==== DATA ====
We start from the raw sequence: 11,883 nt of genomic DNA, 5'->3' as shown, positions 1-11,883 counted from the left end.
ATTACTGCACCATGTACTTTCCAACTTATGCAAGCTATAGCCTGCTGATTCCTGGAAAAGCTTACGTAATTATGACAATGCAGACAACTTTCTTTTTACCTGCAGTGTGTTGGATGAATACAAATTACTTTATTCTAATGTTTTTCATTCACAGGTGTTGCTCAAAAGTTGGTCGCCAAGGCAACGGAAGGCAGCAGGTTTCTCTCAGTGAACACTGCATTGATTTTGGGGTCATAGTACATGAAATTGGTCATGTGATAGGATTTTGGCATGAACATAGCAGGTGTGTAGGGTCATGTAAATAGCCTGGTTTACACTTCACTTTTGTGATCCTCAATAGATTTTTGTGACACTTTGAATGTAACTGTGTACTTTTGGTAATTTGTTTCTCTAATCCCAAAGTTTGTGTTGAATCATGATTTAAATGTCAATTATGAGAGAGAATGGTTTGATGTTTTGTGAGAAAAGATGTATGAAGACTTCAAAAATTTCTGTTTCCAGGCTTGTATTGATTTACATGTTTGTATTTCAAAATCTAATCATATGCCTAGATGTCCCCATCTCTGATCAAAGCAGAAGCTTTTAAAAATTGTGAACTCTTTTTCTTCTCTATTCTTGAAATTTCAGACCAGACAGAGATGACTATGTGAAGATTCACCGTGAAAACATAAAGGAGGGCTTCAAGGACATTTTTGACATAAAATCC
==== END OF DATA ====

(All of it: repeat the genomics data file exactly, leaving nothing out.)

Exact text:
We start from the raw sequence: 11,883 nt of genomic DNA, 5'->3' as shown, positions 1-11,883 counted from the left end.
ATTACTGCACCATGTACTTTCCAACTTATGCAAGCTATAGCCTGCTGATTCCTGGAAAAGCTTACGTAATTATGACAATGCAGACAACTTTCTTTTTACCTGCAGTGTGTTGGATGAATACAAATTACTTTATTCTAATGTTTTTCATTCACAGGTGTTGCTCAAAAGTTGGTCGCCAAGGCAACGGAAGGCAGCAGGTTTCTCTCAGTGAACACTGCATTGATTTTGGGGTCATAGTACATGAAATTGGTCATGTGATAGGATTTTGGCATGAACATAGCAGGTGTGTAGGGTCATGTAAATAGCCTGGTTTACACTTCACTTTTGTGATCCTCAATAGATTTTTGTGACACTTTGAATGTAACTGTGTACTTTTGGTAATTTGTTTCTCTAATCCCAAAGTTTGTGTTGAATCATGATTTAAATGTCAATTATGAGAGAGAATGGTTTGATGTTTTGTGAGAAAAGATGTATGAAGACTTCAAAAATTTCTGTTTCCAGGCTTGTATTGATTTACATGTTTGTATTTCAAAATCTAATCATATGCCTAGATGTCCCCATCTCTGATCAAAGCAGAAGCTTTTAAAAATTGTGAACTCTTTTTCTTCTCTATTCTTGAAATTTCAGACCAGACAGAGATGACTATGTGAAGATTCACCGTGAAAACATAAAGGAGGGCTTCAAGGACATTTTTGACATAAAATCC